What was it like being at RADA at that time?
RADA was a curious mix then. It was still a mixture, partly a finishing school for very very beautiful ladies, I remember, who were very wealthy. It was a very eclectic mix. The working class revolution was beginning to happen, I mean they’d had Tom Courtney and people like that there in the 50s, but it was very much a school that wanted to change your personality really. I mean really, breaking down, particularly my accent which was very broad, I mean really broad. It was so dense nobody could understand me there at all. Some of the tutors there were very eccentric. I’ve mentioned my great fondness of Tosca Fedra who was from the Russian Ballet, who taught movement. I remember vividly, arriving in her class in my tights and leotard, and being deeply embarrassed.
As every drama student does, I imagine!
Oh, I mean dreading it, dreading it… and she picked on me straight away. She said (adopts Russian accent): “My darhlings, I want you to walk along the room, I want you to walk from your bawlls.” I said “My bowels, Madame?” Cos I’d never called anyone ‘Madame’, which to me meant hooker, you know?! At that point, I couldn’t believe I was calling someone ‘Madame’. “No my darhlings, your bawlls,” pointing at my testicles. And so, I acted from my bawlls for two and a half years at RADA. Yeah, it was good and it was bad. I kind of regret allowing them to take away my personality as well, because they made me very conscience of who I was. I think I lost myself for a very long time after I left drama school. I didn’t quite know what I was, and where I fitted in, I kind of lost my true self, if you know what I mean. I think that happens even now, although it’s less geared towards changing accents, am I right?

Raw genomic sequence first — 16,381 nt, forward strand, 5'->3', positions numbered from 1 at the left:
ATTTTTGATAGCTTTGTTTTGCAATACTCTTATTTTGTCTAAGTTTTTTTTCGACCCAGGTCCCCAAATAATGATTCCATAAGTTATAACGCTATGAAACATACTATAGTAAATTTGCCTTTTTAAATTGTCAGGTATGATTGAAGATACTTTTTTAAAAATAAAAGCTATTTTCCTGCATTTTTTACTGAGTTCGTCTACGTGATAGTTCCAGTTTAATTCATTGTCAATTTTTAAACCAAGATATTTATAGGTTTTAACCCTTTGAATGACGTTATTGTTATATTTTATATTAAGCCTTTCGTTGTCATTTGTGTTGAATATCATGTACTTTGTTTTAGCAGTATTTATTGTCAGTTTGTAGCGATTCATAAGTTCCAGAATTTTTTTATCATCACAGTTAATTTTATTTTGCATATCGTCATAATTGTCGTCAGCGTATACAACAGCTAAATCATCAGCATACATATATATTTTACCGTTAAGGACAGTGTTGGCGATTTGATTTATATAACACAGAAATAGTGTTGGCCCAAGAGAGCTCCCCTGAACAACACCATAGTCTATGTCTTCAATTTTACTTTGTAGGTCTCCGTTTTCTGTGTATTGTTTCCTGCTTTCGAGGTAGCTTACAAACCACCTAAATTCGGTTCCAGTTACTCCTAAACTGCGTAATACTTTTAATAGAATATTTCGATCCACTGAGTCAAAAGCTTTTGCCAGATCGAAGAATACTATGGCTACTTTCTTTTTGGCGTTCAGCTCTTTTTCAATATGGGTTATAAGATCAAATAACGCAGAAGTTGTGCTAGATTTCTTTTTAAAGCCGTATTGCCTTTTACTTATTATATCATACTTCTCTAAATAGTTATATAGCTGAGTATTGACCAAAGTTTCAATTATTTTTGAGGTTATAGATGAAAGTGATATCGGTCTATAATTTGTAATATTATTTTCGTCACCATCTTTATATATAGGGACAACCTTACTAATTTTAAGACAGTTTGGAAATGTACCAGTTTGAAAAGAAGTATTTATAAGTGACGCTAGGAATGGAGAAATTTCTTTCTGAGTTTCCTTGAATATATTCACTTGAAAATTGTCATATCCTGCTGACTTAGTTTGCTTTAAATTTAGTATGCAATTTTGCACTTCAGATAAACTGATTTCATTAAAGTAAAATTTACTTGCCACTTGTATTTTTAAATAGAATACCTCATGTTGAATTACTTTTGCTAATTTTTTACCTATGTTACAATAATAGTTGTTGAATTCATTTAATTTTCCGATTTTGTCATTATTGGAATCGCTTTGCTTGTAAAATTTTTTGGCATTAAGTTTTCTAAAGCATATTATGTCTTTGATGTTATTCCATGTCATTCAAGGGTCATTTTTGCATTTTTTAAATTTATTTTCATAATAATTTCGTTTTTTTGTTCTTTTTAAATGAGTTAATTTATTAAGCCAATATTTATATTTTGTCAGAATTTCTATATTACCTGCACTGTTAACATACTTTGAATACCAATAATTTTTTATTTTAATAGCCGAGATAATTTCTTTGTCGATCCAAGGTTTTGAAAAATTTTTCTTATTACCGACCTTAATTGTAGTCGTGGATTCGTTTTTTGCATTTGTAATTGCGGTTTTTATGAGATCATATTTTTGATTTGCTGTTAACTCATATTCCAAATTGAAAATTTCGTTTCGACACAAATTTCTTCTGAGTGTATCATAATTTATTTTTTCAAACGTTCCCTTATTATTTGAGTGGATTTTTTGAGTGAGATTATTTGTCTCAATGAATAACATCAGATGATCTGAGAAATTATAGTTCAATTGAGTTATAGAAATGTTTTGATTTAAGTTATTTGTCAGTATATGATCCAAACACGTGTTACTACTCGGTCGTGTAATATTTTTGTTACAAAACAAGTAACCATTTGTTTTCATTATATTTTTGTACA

It’s about training who you as an actor. Accents aren’t necessarily discouraged, but I think it depends on the individual.
Yeah. I don’t think my accent served me that well. It was neither northern or southern. I know even my brother is very conscious of his accent when he’s in London with me.
You can hear yours coming through when you talk about your brother! When I go back to the north east mine comes out.
It does. It will always be there somewhere.
You’ve talked in the past about how Citizen Smith was not really your big break, although every tabloid newspaper seems to suggest it was. You felt that working at the Royal Exchange in Manchester was your big break. Was that because you felt theatre was more legitimate?
You see I never had any pre-conceived ideas of working in TV. I mean TV was what rather good-looking people did, and rather untalented people did. I hate to say that, but that’s how TV was regarded then. But I gradually realised when I left RADA, I needed to pay the bills as well. I’d done the Northcott Theatre in Exeter, I’d done one film called That’ll Be the Day. I’d run out of cash and I literally couldn’t feed myself. I didn’t have parents I could turn to, to say ‘lend me a few quid’. So I was kind of desperate. I went up for an audition for a Thames TV series called Get Some In!, about National Service. The Producer was a wonderful guy called Michael Mills and he said “I’m going to offer you this part”. I couldn’t breathe, because I knew it was thirteen episodes, and I knew the fee was around £200 for each episode, which was going to solve…
.. a lot of problems.